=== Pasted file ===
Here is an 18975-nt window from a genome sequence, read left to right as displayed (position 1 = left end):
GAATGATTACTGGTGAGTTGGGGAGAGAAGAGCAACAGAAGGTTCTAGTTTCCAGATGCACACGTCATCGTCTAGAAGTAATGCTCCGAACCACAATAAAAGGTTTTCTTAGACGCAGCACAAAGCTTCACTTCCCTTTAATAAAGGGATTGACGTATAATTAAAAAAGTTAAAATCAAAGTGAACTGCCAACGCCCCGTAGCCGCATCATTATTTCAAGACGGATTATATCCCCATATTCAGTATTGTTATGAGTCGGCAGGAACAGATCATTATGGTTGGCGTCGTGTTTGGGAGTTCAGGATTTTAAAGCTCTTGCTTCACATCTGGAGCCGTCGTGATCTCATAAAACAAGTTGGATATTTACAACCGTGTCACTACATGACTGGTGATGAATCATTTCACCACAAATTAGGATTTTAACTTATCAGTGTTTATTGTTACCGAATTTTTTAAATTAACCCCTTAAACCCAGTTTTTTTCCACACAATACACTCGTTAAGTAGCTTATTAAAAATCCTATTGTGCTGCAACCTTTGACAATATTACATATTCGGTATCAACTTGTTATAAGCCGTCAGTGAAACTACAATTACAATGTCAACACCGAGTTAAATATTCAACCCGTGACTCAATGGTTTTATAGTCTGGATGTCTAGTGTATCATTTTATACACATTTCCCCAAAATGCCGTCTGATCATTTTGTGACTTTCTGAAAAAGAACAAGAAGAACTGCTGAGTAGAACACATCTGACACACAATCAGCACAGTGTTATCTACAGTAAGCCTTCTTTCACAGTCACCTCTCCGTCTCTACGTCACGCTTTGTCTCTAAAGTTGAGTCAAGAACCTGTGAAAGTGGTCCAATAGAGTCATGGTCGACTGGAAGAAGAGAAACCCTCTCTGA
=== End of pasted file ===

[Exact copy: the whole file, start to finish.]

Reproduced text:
Here is an 18975-nt window from a genome sequence, read left to right as displayed (position 1 = left end):
GAATGATTACTGGTGAGTTGGGGAGAGAAGAGCAACAGAAGGTTCTAGTTTCCAGATGCACACGTCATCGTCTAGAAGTAATGCTCCGAACCACAATAAAAGGTTTTCTTAGACGCAGCACAAAGCTTCACTTCCCTTTAATAAAGGGATTGACGTATAATTAAAAAAGTTAAAATCAAAGTGAACTGCCAACGCCCCGTAGCCGCATCATTATTTCAAGACGGATTATATCCCCATATTCAGTATTGTTATGAGTCGGCAGGAACAGATCATTATGGTTGGCGTCGTGTTTGGGAGTTCAGGATTTTAAAGCTCTTGCTTCACATCTGGAGCCGTCGTGATCTCATAAAACAAGTTGGATATTTACAACCGTGTCACTACATGACTGGTGATGAATCATTTCACCACAAATTAGGATTTTAACTTATCAGTGTTTATTGTTACCGAATTTTTTAAATTAACCCCTTAAACCCAGTTTTTTTCCACACAATACACTCGTTAAGTAGCTTATTAAAAATCCTATTGTGCTGCAACCTTTGACAATATTACATATTCGGTATCAACTTGTTATAAGCCGTCAGTGAAACTACAATTACAATGTCAACACCGAGTTAAATATTCAACCCGTGACTCAATGGTTTTATAGTCTGGATGTCTAGTGTATCATTTTATACACATTTCCCCAAAATGCCGTCTGATCATTTTGTGACTTTCTGAAAAAGAACAAGAAGAACTGCTGAGTAGAACACATCTGACACACAATCAGCACAGTGTTATCTACAGTAAGCCTTCTTTCACAGTCACCTCTCCGTCTCTACGTCACGCTTTGTCTCTAAAGTTGAGTCAAGAACCTGTGAAAGTGGTCCAATAGAGTCATGGTCGACTGGAAGAAGAGAAACCCTCTCTGA